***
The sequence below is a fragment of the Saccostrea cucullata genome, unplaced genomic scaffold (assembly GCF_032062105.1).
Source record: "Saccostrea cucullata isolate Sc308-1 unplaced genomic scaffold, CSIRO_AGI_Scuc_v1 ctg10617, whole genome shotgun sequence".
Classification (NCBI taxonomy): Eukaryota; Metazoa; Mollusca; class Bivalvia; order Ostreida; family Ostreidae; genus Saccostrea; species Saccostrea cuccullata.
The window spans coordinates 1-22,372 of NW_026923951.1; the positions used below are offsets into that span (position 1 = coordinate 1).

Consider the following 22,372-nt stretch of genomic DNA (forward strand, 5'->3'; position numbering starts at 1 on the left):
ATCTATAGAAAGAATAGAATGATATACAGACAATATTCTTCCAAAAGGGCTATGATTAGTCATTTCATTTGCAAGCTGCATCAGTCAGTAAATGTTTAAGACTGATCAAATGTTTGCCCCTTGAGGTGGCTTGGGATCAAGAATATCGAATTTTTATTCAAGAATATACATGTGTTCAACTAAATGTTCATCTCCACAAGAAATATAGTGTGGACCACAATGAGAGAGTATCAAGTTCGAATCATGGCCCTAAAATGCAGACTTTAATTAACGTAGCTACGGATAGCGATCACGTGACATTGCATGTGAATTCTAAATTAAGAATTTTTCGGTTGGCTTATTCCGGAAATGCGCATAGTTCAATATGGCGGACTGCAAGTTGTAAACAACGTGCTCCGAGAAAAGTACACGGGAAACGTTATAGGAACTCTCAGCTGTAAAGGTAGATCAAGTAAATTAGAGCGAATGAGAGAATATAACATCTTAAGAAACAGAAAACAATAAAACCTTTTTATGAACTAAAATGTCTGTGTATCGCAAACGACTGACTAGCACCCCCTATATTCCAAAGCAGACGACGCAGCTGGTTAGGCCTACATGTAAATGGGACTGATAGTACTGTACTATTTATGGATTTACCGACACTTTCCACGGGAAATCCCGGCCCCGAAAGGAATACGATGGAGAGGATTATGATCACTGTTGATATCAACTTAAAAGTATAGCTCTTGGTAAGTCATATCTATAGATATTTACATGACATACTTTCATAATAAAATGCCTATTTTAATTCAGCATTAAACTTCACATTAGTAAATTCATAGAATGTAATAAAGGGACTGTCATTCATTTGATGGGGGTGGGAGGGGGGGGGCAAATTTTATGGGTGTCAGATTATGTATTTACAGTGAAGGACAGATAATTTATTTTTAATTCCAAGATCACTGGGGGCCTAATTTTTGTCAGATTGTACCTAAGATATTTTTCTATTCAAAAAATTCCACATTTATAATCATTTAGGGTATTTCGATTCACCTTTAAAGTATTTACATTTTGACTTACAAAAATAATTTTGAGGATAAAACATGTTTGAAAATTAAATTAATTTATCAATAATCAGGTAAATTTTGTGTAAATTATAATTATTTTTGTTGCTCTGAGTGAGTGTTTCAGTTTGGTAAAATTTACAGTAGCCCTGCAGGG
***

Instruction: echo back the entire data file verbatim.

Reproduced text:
The sequence below is a fragment of the Saccostrea cucullata genome, unplaced genomic scaffold (assembly GCF_032062105.1).
Source record: "Saccostrea cucullata isolate Sc308-1 unplaced genomic scaffold, CSIRO_AGI_Scuc_v1 ctg10617, whole genome shotgun sequence".
Classification (NCBI taxonomy): Eukaryota; Metazoa; Mollusca; class Bivalvia; order Ostreida; family Ostreidae; genus Saccostrea; species Saccostrea cuccullata.
The window spans coordinates 1-22,372 of NW_026923951.1; the positions used below are offsets into that span (position 1 = coordinate 1).

Consider the following 22,372-nt stretch of genomic DNA (forward strand, 5'->3'; position numbering starts at 1 on the left):
ATCTATAGAAAGAATAGAATGATATACAGACAATATTCTTCCAAAAGGGCTATGATTAGTCATTTCATTTGCAAGCTGCATCAGTCAGTAAATGTTTAAGACTGATCAAATGTTTGCCCCTTGAGGTGGCTTGGGATCAAGAATATCGAATTTTTATTCAAGAATATACATGTGTTCAACTAAATGTTCATCTCCACAAGAAATATAGTGTGGACCACAATGAGAGAGTATCAAGTTCGAATCATGGCCCTAAAATGCAGACTTTAATTAACGTAGCTACGGATAGCGATCACGTGACATTGCATGTGAATTCTAAATTAAGAATTTTTCGGTTGGCTTATTCCGGAAATGCGCATAGTTCAATATGGCGGACTGCAAGTTGTAAACAACGTGCTCCGAGAAAAGTACACGGGAAACGTTATAGGAACTCTCAGCTGTAAAGGTAGATCAAGTAAATTAGAGCGAATGAGAGAATATAACATCTTAAGAAACAGAAAACAATAAAACCTTTTTATGAACTAAAATGTCTGTGTATCGCAAACGACTGACTAGCACCCCCTATATTCCAAAGCAGACGACGCAGCTGGTTAGGCCTACATGTAAATGGGACTGATAGTACTGTACTATTTATGGATTTACCGACACTTTCCACGGGAAATCCCGGCCCCGAAAGGAATACGATGGAGAGGATTATGATCACTGTTGATATCAACTTAAAAGTATAGCTCTTGGTAAGTCATATCTATAGATATTTACATGACATACTTTCATAATAAAATGCCTATTTTAATTCAGCATTAAACTTCACATTAGTAAATTCATAGAATGTAATAAAGGGACTGTCATTCATTTGATGGGGGTGGGAGGGGGGGGGCAAATTTTATGGGTGTCAGATTATGTATTTACAGTGAAGGACAGATAATTTATTTTTAATTCCAAGATCACTGGGGGCCTAATTTTTGTCAGATTGTACCTAAGATATTTTTCTATTCAAAAAATTCCACATTTATAATCATTTAGGGTATTTCGATTCACCTTTAAAGTATTTACATTTTGACTTACAAAAATAATTTTGAGGATAAAACATGTTTGAAAATTAAATTAATTTATCAATAATCAGGTAAATTTTGTGTAAATTATAATTATTTTTGTTGCTCTGAGTGAGTGTTTCAGTTTGGTAAAATTTACAGTAGCCCTGCAGGG